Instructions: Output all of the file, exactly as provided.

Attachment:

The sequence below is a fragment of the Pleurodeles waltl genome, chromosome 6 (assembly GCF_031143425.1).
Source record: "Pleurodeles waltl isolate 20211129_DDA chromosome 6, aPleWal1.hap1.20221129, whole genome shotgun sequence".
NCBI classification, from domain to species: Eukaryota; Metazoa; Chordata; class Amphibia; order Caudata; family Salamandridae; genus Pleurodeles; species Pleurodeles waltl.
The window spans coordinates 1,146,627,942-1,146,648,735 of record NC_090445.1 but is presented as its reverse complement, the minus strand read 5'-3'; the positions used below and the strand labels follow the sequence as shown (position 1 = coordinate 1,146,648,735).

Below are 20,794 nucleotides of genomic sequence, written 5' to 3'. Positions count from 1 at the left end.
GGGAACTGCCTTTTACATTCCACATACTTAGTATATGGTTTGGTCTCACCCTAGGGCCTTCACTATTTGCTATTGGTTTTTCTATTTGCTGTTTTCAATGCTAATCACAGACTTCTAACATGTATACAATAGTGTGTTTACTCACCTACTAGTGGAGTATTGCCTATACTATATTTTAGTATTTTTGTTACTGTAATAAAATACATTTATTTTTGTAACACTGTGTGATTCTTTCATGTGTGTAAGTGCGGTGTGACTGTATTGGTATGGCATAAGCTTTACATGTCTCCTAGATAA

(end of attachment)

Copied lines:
The sequence below is a fragment of the Pleurodeles waltl genome, chromosome 6 (assembly GCF_031143425.1).
Source record: "Pleurodeles waltl isolate 20211129_DDA chromosome 6, aPleWal1.hap1.20221129, whole genome shotgun sequence".
NCBI classification, from domain to species: Eukaryota; Metazoa; Chordata; class Amphibia; order Caudata; family Salamandridae; genus Pleurodeles; species Pleurodeles waltl.
The window spans coordinates 1,146,627,942-1,146,648,735 of record NC_090445.1 but is presented as its reverse complement, the minus strand read 5'-3'; the positions used below and the strand labels follow the sequence as shown (position 1 = coordinate 1,146,648,735).

Below are 20,794 nucleotides of genomic sequence, written 5' to 3'. Positions count from 1 at the left end.
GGGAACTGCCTTTTACATTCCACATACTTAGTATATGGTTTGGTCTCACCCTAGGGCCTTCACTATTTGCTATTGGTTTTTCTATTTGCTGTTTTCAATGCTAATCACAGACTTCTAACATGTATACAATAGTGTGTTTACTCACCTACTAGTGGAGTATTGCCTATACTATATTTTAGTATTTTTGTTACTGTAATAAAATACATTTATTTTTGTAACACTGTGTGATTCTTTCATGTGTGTAAGTGCGGTGTGACTGTATTGGTATGGCATAAGCTTTACATGTCTCCTAGATAA